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Cancer Res. 2002 Dec 1;62(23):7102-9.

A role for dystroglycan in epithelial polarization: loss of function in breast tumor cells.

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Division of Life Sciences, Lawrence Berkeley National Laboratory, Berkeley, California 94720, USA.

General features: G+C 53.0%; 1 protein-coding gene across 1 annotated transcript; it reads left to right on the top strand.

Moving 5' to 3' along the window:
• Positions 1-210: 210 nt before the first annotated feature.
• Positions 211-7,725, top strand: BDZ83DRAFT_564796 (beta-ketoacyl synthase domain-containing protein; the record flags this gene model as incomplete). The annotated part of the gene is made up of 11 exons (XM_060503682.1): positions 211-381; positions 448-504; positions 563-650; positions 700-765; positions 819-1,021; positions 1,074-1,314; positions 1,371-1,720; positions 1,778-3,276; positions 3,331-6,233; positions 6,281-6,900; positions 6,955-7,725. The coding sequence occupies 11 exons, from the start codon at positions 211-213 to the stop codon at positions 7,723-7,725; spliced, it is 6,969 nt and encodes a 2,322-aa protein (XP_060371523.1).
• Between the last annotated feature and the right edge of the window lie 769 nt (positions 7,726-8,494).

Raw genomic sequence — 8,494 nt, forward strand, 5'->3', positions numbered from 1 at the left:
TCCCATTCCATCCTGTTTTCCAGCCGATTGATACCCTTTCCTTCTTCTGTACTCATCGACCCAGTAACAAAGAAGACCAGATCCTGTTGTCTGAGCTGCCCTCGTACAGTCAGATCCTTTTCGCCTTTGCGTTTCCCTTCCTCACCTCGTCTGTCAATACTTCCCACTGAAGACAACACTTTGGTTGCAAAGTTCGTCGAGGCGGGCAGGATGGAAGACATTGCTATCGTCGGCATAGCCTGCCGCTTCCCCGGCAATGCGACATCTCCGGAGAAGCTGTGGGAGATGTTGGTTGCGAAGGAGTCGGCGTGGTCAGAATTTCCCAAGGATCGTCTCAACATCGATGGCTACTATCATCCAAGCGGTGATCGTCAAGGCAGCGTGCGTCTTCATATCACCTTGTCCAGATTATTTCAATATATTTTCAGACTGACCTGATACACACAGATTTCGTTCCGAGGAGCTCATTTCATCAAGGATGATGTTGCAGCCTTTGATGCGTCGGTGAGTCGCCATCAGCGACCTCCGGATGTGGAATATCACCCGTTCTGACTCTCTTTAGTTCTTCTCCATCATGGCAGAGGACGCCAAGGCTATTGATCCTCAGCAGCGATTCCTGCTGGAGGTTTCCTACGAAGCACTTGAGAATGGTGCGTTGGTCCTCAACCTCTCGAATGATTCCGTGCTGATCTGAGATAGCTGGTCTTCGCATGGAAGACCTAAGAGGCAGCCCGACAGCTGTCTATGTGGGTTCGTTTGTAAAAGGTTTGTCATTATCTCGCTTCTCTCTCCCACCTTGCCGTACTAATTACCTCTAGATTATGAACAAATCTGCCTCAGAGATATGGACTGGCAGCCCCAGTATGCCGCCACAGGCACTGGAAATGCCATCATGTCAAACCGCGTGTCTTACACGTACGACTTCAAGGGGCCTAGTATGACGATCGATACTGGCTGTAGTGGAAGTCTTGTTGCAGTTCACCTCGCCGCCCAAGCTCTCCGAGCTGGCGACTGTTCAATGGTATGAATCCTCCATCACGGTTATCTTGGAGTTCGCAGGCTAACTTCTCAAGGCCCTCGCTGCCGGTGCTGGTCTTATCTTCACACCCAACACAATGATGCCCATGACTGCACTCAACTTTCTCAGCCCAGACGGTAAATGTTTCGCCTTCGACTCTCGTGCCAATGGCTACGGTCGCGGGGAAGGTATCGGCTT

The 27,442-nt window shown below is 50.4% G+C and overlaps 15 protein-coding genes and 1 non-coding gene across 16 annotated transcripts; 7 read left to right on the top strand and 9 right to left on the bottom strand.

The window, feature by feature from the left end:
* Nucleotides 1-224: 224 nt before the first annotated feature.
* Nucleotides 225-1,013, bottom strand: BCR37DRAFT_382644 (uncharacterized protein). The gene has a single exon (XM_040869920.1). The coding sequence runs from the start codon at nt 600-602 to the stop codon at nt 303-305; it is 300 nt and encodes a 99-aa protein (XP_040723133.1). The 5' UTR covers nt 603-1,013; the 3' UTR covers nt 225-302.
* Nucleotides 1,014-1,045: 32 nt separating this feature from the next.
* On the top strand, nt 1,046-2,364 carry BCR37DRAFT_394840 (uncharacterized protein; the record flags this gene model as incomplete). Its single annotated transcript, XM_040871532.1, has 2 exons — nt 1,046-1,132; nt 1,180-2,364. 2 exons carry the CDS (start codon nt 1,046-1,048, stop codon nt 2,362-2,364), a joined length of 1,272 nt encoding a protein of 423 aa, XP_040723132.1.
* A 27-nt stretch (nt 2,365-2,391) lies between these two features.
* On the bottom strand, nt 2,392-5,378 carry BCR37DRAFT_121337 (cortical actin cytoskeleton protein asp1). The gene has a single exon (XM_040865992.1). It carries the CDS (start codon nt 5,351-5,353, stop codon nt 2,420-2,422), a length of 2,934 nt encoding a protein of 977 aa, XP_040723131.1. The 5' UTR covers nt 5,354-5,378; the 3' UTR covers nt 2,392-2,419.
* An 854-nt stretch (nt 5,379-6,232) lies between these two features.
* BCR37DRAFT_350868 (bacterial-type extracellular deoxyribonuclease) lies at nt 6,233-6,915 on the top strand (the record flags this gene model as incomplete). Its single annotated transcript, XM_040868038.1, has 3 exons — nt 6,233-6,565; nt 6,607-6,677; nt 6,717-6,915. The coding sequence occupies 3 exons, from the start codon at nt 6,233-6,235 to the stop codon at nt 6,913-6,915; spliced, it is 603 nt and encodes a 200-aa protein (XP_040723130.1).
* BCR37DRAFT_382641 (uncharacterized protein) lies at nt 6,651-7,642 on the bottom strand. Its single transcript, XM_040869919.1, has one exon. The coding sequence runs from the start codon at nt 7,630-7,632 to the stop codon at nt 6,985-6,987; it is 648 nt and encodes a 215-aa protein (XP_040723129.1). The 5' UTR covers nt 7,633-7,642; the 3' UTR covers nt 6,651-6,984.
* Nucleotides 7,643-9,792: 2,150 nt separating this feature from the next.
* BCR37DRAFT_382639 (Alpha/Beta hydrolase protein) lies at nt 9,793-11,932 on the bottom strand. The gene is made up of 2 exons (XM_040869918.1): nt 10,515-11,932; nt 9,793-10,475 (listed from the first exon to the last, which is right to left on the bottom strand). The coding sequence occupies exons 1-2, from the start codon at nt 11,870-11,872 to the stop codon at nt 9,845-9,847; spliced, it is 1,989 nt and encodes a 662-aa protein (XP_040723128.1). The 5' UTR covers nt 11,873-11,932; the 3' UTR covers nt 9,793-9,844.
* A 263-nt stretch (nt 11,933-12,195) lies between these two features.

Receptors mediating cell-basement membrane interactions are potent regulators of epithelial architecture and function, and alterations in signals from the basement membrane are implicated in the aberrant behavior of carcinoma cells. In this study, we have investigated the role of the basement membrane receptor dystroglycan (DG) in mammary epithelial cell function, and the significance of loss of DG function in breast tumor cell lines. Nonmalignant mammary epithelial cells express a functional DG. Analysis of multiple breast carcinoma cell lines revealed that DG is expressed in all of the cell lines examined, as evidenced by beta-DG expression, but that alpha-DG is functionally diminished in the majority. High levels of alpha-DG correlated strongly with the ability of cells to polarize in the presence of the basement membrane. Overexpression of the DG cDNA in HMT-3522-T4-2 cells elevated alpha-DG levels and altered responsiveness to the basement membrane; DG overexpression restored the ability of the cells to undergo cytoskeletal changes, to polarize, and to restrict growth in response to basement membrane proteins. Moreover, restoration of DG function to these cells greatly reduced their tumorigenic potential in nude mice. These data point to DG as an important mediator of normal cell responses to the basement membrane, and as a significant variable in carcinoma cells, in which its frequent loss can contribute to aberrant cell behavior.

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